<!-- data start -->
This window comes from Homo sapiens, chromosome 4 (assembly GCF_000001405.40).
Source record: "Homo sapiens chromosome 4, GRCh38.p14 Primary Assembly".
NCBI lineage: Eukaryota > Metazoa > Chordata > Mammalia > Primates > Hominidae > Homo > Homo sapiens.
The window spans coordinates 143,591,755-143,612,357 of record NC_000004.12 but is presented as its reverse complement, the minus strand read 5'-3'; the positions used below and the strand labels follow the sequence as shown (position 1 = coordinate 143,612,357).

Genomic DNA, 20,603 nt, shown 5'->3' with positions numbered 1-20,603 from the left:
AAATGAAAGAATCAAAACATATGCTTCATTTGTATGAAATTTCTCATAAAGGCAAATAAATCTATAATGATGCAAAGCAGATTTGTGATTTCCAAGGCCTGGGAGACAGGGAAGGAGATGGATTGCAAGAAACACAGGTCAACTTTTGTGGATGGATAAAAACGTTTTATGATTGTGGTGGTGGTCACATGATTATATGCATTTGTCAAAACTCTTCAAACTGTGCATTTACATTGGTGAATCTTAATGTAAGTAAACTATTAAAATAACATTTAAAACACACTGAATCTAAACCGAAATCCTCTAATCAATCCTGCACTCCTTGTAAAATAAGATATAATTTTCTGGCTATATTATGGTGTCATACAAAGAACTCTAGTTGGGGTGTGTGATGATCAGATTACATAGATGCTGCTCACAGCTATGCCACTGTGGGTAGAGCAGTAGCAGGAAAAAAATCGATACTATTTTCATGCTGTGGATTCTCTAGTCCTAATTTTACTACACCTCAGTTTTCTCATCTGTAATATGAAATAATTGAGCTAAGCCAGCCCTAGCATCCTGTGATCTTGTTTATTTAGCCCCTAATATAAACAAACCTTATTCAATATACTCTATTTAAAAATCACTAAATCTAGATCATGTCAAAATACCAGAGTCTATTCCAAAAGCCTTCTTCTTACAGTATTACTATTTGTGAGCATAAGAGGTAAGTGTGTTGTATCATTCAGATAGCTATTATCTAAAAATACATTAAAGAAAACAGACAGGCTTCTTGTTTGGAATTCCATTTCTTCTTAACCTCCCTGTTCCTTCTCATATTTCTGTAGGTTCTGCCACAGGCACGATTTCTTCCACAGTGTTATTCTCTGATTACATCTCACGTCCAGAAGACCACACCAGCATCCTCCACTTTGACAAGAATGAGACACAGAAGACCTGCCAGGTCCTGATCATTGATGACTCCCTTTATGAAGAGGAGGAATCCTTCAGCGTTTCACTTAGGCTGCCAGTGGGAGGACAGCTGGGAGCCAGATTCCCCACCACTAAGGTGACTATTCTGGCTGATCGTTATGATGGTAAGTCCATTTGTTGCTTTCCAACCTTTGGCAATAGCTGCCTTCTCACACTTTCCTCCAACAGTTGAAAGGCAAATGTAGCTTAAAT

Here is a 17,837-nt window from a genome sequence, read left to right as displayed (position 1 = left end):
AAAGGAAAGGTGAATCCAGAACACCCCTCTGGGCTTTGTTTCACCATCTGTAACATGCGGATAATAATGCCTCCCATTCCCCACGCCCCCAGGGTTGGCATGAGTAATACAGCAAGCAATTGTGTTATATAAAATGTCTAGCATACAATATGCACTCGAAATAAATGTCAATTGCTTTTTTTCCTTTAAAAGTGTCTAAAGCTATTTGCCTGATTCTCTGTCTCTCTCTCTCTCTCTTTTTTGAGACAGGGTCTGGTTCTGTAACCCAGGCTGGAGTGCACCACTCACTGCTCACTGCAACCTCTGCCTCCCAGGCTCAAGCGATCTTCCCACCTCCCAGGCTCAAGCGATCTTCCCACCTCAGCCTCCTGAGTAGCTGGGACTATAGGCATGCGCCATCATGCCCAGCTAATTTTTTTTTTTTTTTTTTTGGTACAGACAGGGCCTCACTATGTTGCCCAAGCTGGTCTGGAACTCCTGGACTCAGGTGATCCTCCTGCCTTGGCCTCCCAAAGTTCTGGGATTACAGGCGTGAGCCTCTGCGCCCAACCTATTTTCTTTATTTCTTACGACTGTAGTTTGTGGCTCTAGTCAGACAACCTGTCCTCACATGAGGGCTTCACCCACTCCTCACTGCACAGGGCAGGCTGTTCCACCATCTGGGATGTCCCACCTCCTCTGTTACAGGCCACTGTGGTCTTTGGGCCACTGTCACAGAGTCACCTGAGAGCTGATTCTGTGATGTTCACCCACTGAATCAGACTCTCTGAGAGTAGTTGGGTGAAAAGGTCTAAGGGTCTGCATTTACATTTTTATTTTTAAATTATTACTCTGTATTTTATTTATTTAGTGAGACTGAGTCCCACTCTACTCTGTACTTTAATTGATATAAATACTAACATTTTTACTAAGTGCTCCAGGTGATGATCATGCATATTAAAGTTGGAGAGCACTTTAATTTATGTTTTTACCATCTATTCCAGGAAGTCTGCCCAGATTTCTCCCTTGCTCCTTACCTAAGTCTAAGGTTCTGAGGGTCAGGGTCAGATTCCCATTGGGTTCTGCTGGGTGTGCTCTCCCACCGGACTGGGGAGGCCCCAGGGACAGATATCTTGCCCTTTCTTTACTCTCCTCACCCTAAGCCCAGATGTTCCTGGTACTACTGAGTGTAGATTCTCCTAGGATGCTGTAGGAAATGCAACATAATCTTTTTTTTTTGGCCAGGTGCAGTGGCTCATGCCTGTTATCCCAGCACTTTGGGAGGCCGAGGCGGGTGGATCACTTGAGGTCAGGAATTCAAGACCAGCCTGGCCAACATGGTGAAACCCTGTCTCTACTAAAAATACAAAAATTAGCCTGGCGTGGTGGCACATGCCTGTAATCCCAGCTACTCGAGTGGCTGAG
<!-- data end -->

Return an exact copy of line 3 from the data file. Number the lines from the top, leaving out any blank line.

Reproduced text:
NCBI lineage: Eukaryota > Metazoa > Chordata > Mammalia > Primates > Hominidae > Homo > Homo sapiens.